Calgary

Roadside zoos get failing grade from animal rights group

Two roadside zoos in the province are unsafe for both animals and visitors, and neglect basic standards of animal care, an audit – paid for by an animal rights organization – has found.

Two roadside zoos in the province are unsafe for both animals and visitors, and neglect basic standards of animal care, an audit – paid for by an animal rights organization – has found.

The World Society for the Protection of Animals says some exhibits at the Discovery Wildlife Park in Innisfail and the Guzoo in Three Hills are "accidents waiting to happen."

"At both roadside zoos, bears, tigers and other big cats were kept behind flimsy fences less than three metres high, without an overhang," Pat Tohill, the WSPA's campaigns manager, said on their website.

"Many of these exhibits lacked the safety precautions such as proper stand-off barriers, secure secondary containment areas and double-door entry gates which are commonplace in professional zoos."

The WSPA hired Ken Gold, a zoo expert, to look at five exhibits – including bears, big cats and primates – in four Alberta zoos: Discovery, Guzoo, the Calgary Zoo and Edmonton's Valley Zoo.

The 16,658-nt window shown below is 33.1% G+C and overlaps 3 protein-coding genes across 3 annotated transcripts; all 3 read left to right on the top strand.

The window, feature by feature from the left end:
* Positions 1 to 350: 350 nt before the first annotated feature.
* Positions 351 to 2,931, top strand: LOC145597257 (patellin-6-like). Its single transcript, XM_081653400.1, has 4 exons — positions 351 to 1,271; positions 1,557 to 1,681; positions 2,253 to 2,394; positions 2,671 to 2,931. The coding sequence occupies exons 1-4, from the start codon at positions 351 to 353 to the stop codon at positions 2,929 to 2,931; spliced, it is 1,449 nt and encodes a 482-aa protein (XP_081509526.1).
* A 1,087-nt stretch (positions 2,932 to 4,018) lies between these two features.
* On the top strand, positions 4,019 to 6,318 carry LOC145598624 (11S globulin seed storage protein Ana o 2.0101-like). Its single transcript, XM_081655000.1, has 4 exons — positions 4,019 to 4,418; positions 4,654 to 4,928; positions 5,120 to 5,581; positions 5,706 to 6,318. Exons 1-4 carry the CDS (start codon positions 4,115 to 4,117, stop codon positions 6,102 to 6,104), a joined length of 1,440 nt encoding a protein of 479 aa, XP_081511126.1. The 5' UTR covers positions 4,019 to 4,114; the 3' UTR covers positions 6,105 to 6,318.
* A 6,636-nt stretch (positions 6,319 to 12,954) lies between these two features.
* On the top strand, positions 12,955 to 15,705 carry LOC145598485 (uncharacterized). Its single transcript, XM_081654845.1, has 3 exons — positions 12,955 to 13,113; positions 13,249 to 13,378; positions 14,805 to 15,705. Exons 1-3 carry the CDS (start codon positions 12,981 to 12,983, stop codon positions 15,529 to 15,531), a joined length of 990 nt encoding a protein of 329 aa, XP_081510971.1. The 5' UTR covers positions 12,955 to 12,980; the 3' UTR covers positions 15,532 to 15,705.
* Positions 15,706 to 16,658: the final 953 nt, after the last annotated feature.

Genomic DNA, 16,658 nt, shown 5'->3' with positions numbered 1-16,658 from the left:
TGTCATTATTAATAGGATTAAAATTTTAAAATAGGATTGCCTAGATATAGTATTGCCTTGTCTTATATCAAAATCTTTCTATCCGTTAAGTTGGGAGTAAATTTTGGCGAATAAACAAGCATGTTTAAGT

All five Calgary exhibits and four of the five Edmonton enclosures received passing grades. But Tohill says all five exhibits at the Discovery and Guzoo failed.

Tohill said the enclosures at the roadside zoos lacked privacy and shelter for the animals, contained empty or dirty water bowls and had no features that would encourage the animals to engage in "natural" behaviour, such as climbing for the primates or swimming for the tigers.

Gold's report points out that at all the zoos, the animals lacked privacy and were constantly on display. And he said that at all but the Calgary Zoo, animals exhibited behavior such as pacing or rocking back and forth that suggests they're psychologically disturbed.

Alec Graham, the head of the Calgary Zoo, said the report is simply superficial observations from by an organization trying to increase its donations.

Tohill says his organization hopes that new standards for zoos being developed by Alberta will lead to improvements at the roadside facilities.

"If you have a restaurant that doesn't meet fire marshal codes, it gets closed. We would hope when public safety are at risk and animal safety and animal health are at risk, that anything less than 100 per cent compliance would be unacceptable," Tohill said.

The new standards will come into effect April 1, and will require zoos to submit development plans for provincial approval.

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